Type 2 Diabetes – What Is Insulin Resistance?

When you start getting information on Type 2 Diabetes you will frequently hear the term insulin resistance bandied about. What exactly does that term mean? This medical term refers to the decreased ability of some body cells to use insulin to convert blood glucose into glycogen. In a normal healthy situation, the human body turns the carbohydrates into glucose in the digestion process. That glucose travels through the body until a cell picks it up. The cell needs to turn the glucose into a form of energy it can burn, namely glycogen. That is where insulin comes in. The cell grabs insulin out of the blood and uses it to turn glucose into glycogen.


When insulin resistance develops, the cells of the body seem to ignore the insulin in the bloodglucose. Once the insulin levels drop, the amount of glucose begins to climb. That is when a diagnosis of type 2 diabetes is likely. stream. They continue to send signals that they need the insulin. In response, the islets of Langerhans in the pancreas start overproducing insulin. This will help lower levels of glucose for the short term. However, over a long time period, an over production of insulin can have dire results. One is that the islets of Langerhans cannot keep up the pace of overproduction. This is likely from damage due to the overproduction of insulin or from the overconcentration of


Who is likely to develop insulin resistance? Excess weight and a sedentary lifestyle are major factors in developing this resistance. Genetics may also be a part of the picture as well. But, don’t be comforted if nobody in your family has Diabetes 2. Anyone, despite a clean family history, can develop type 2 diabetes if they carry too much weight or do not exercise enough. Insulin resistance develops without looking into your genetic history or familial background. In the past, this resistance developed more in older age. It is unfortunate that many more people are receiving a diagnosis of Diabetes 2 at younger ages. The most alarming is in children and teens.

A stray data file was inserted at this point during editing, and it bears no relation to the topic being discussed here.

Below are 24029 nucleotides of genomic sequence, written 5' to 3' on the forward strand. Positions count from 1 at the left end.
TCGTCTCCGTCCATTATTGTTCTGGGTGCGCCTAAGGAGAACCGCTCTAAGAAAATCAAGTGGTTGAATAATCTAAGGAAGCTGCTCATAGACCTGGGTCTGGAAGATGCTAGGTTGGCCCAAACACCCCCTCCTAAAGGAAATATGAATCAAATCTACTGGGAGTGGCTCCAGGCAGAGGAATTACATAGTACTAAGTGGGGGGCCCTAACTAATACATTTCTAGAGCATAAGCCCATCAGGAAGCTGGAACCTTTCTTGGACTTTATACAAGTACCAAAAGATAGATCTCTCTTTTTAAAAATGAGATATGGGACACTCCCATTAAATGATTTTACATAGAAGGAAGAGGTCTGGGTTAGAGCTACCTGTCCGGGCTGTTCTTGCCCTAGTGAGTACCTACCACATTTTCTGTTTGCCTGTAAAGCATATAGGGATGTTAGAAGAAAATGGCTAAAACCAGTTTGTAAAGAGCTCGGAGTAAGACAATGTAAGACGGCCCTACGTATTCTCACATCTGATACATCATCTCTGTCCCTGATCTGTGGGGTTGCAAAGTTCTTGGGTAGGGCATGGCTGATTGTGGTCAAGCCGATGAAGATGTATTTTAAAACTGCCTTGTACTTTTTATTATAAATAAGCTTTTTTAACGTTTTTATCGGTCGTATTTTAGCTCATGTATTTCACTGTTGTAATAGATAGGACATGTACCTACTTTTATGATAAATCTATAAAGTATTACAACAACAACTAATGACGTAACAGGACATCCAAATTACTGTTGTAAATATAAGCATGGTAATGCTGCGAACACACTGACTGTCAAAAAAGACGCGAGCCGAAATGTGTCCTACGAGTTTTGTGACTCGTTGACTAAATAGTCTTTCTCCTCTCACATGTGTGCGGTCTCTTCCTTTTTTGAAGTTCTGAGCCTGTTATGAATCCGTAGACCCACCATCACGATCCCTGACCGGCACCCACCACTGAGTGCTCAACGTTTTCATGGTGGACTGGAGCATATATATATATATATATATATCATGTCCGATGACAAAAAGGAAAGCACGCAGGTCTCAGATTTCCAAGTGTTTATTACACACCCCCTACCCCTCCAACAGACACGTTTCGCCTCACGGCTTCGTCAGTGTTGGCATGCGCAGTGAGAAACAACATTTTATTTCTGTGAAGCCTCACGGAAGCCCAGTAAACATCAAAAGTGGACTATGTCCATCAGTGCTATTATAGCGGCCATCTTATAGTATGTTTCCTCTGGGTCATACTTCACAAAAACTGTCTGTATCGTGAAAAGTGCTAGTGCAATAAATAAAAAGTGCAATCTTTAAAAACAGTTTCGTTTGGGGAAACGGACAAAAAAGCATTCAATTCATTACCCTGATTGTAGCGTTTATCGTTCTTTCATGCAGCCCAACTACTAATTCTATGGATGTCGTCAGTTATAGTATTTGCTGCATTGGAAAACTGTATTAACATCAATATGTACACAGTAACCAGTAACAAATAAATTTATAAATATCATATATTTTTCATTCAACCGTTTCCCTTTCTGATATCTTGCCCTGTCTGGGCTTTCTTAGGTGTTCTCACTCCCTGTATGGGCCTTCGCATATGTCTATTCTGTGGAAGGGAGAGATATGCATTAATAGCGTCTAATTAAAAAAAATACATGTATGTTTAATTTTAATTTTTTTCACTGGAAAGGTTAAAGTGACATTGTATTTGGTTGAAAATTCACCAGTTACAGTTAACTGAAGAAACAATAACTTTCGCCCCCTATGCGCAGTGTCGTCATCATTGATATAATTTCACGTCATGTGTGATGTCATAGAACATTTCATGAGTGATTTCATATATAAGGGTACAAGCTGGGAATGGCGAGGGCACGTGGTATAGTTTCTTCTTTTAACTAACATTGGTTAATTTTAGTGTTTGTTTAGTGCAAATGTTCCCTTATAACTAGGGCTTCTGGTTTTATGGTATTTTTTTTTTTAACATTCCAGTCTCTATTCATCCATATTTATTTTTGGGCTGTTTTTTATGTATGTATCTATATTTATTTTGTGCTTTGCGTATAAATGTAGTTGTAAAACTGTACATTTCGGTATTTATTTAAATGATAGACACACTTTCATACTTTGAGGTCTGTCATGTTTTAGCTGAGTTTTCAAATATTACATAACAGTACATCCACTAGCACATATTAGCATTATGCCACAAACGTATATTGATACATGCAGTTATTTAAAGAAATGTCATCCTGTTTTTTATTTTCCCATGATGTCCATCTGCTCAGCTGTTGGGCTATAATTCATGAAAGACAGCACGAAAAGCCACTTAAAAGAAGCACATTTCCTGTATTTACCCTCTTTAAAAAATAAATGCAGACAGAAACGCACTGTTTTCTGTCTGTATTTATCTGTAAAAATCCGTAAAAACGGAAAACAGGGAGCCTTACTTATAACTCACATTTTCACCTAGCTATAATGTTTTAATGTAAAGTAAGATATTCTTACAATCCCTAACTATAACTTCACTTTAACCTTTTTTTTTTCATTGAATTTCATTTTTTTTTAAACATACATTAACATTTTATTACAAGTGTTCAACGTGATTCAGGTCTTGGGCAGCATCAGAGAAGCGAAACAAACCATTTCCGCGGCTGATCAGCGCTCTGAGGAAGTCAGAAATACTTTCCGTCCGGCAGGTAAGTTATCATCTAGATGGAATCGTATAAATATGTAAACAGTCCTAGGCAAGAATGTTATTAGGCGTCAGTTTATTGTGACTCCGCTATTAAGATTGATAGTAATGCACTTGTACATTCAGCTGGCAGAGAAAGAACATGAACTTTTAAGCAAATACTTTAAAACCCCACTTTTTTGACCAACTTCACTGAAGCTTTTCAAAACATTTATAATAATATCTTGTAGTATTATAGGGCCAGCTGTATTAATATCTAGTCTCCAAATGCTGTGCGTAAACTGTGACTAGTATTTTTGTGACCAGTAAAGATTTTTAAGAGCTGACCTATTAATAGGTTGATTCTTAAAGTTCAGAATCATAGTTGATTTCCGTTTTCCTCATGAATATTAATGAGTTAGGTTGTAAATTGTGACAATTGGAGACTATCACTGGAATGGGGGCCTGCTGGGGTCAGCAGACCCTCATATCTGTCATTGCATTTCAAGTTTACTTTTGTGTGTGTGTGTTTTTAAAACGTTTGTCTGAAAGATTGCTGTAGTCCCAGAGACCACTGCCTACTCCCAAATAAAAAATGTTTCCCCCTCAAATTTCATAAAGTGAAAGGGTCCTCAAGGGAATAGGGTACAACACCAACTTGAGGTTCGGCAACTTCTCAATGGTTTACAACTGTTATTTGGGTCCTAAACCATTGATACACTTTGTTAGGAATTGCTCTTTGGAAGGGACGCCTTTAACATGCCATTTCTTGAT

Insulin resistance is reversible in many people before type 2 diabetes develops. It means making the right changes early enough to count. Exercise has a direct link with diminishing the condition. The greater you undertake exercise the less insulin resistance is likely to develop. Losing weight also helps reduce the resistance. These changes are the same pre-diabetics and diabetics need to make. They are smart ones for just about anyone else as well.


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This post was written by admin on June 18, 2010

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